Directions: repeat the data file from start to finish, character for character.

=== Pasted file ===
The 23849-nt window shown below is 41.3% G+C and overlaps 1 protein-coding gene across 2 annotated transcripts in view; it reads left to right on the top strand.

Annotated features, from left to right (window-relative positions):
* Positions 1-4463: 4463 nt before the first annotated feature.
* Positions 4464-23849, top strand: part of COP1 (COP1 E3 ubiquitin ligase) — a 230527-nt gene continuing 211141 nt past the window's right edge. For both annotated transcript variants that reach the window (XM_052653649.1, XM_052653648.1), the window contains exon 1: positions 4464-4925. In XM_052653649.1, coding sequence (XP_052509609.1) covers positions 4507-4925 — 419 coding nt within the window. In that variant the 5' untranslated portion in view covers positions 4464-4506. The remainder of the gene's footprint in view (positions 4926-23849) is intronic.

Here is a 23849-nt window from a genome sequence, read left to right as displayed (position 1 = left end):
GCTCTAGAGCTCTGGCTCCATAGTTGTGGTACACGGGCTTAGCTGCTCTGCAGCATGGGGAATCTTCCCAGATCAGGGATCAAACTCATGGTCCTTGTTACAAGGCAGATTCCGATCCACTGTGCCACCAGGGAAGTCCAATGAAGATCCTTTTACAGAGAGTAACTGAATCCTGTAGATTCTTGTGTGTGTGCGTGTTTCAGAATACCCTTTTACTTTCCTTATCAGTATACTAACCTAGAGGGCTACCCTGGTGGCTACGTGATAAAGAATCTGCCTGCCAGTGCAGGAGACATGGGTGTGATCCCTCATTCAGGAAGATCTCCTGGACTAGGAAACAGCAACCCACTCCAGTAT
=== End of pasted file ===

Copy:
The 23849-nt window shown below is 41.3% G+C and overlaps 1 protein-coding gene across 2 annotated transcripts in view; it reads left to right on the top strand.

Annotated features, from left to right (window-relative positions):
* Positions 1-4463: 4463 nt before the first annotated feature.
* Positions 4464-23849, top strand: part of COP1 (COP1 E3 ubiquitin ligase) — a 230527-nt gene continuing 211141 nt past the window's right edge. For both annotated transcript variants that reach the window (XM_052653649.1, XM_052653648.1), the window contains exon 1: positions 4464-4925. In XM_052653649.1, coding sequence (XP_052509609.1) covers positions 4507-4925 — 419 coding nt within the window. In that variant the 5' untranslated portion in view covers positions 4464-4506. The remainder of the gene's footprint in view (positions 4926-23849) is intronic.

Here is a 23849-nt window from a genome sequence, read left to right as displayed (position 1 = left end):
GCTCTAGAGCTCTGGCTCCATAGTTGTGGTACACGGGCTTAGCTGCTCTGCAGCATGGGGAATCTTCCCAGATCAGGGATCAAACTCATGGTCCTTGTTACAAGGCAGATTCCGATCCACTGTGCCACCAGGGAAGTCCAATGAAGATCCTTTTACAGAGAGTAACTGAATCCTGTAGATTCTTGTGTGTGTGCGTGTTTCAGAATACCCTTTTACTTTCCTTATCAGTATACTAACCTAGAGGGCTACCCTGGTGGCTACGTGATAAAGAATCTGCCTGCCAGTGCAGGAGACATGGGTGTGATCCCTCATTCAGGAAGATCTCCTGGACTAGGAAACAGCAACCCACTCCAGTAT